Sri Lanka’s Central Bank could raise its key policy rates in the coming months if it skips a chance to tighten this week, a Reuters poll showed, two weeks after the International Monetary Fund (IMF) called for further tightening.
Sri Lankan policymakers are facing a tricky balancing act as the rupee has come under renewed pressure, hurt by capital outflows, but a rate hike could further slow down an already fragile economic growth.
The IMF urged the Sri Lankan Central Bank on March 7 to be ready to tighten monetary policy if credit growth and inflation do not abate and to rebuild international reserves while maintaining exchange rate flexibility.
The Central Bank last raised the policy rates in July and has since kept the rates steady despite pressure on the fragile rupee and high credit growth.
Eight out of 15 economists surveyed predicted the Central Bank will keep both its standing deposit facility rate (SDFR) and standing lending facility rate (SLFR) unchanged at 7.00 percent and 8.50 percent, respectively.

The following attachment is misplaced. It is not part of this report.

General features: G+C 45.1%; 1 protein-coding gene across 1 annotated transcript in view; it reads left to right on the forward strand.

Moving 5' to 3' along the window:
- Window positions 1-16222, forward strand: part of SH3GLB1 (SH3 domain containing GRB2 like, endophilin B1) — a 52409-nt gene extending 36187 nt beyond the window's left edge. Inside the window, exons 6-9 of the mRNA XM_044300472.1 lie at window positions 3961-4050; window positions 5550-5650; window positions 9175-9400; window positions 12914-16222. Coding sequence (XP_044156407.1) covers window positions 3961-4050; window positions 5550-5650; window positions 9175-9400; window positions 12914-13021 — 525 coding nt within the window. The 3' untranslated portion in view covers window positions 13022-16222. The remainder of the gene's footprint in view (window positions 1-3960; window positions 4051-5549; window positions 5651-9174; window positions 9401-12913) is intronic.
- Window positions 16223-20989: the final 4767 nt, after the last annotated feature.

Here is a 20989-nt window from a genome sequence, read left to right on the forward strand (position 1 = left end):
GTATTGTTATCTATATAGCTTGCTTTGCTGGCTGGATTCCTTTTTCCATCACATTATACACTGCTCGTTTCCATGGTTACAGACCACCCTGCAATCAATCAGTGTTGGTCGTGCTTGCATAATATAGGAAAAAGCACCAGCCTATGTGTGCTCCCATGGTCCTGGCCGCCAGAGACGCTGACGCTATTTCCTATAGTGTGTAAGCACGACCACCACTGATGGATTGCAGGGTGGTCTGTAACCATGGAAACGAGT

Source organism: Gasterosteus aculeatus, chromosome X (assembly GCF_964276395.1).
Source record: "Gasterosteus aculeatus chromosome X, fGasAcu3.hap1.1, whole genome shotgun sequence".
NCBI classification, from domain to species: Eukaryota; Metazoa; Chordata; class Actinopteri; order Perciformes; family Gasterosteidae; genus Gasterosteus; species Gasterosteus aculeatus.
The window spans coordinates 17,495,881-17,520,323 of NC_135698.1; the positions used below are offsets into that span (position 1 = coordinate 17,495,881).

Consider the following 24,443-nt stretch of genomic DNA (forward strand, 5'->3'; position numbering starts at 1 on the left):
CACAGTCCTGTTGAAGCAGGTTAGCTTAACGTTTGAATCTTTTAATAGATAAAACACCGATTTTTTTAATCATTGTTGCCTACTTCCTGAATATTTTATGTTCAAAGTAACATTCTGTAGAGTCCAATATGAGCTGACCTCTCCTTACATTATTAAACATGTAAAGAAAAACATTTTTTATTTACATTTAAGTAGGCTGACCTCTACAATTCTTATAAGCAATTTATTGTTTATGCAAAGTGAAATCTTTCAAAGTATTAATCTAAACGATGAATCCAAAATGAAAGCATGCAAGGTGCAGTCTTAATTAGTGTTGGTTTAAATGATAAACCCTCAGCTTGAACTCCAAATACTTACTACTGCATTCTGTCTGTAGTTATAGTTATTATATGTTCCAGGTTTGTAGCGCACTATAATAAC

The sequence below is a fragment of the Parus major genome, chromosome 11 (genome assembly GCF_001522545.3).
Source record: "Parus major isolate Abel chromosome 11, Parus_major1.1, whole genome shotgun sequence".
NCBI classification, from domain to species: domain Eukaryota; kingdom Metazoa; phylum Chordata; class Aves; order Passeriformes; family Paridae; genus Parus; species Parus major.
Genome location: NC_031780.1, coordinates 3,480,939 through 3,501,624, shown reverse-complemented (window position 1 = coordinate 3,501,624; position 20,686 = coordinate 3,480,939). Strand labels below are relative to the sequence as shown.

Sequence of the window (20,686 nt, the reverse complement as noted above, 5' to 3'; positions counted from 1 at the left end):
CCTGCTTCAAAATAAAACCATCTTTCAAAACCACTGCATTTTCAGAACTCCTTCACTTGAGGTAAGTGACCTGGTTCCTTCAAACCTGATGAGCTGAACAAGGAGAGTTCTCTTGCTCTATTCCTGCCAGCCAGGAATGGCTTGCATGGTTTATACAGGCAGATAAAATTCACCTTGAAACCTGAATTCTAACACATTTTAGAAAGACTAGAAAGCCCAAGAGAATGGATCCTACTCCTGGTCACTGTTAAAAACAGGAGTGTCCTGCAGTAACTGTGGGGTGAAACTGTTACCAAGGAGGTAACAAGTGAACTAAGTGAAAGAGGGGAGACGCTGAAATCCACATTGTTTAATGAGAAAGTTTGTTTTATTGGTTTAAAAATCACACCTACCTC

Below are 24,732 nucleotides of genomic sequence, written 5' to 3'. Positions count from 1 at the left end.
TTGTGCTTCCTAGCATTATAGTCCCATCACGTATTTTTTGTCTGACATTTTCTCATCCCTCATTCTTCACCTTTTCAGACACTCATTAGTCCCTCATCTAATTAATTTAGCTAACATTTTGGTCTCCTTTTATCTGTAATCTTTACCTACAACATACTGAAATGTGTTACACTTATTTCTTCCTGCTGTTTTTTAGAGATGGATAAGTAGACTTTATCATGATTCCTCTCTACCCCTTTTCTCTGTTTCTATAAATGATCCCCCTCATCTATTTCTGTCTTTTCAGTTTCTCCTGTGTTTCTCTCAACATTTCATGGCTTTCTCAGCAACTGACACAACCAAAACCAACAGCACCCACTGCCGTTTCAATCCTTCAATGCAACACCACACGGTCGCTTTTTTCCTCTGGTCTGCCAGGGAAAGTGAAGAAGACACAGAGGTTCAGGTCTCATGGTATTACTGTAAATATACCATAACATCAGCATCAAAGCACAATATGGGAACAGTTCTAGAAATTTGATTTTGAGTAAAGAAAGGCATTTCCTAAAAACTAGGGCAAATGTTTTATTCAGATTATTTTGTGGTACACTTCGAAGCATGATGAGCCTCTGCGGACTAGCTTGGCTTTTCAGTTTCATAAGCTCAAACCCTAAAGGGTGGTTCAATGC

Three economists, however, expected a 50-basis-point hike in both policy rates, while three others tipped a 25-basis-point hike and another analyst expected a 50-basis point hike only in SLFR.
All 15 forecasters expect the statutory reserve ratio (SRR) to stay at 7.50 percent.
The Central Bank has raised its benchmark rates three times since December 2015, to fend off pressure on the fragile rupee, which has fallen 1.5 percent so far this year after a 3.9 percent slide last year.
Meanwhile, the credit growth is stubbornly high and has pushed up inflation.
“Hiking rates while the economy is undergoing a period of stress in the midst of a 40-year drought would be unwise. Similarly, cutting rates is difficult with inflation this high even though it is on account of one-off factors,” said Firat Unlu, lead India analyst at the Economist Intelligence Unit. Sri Lanka’s annual economic growth slowed to 4.4 percent in 2016 from 4.8 percent a year earlier, dragged down by the past tightening moves. Consumer price inflation hit a record high of 6.8 percent last month under a new index.
Foreign investors net sold government securities worth Rs.63.3 billion (US $ 417.8 million) so far this year. Private sector credit grew 21.9 percent in December 2016 from a year earlier, edging up from November’s 21.1 percent, but easing from a near four-year high of 28.5 percent hit in July.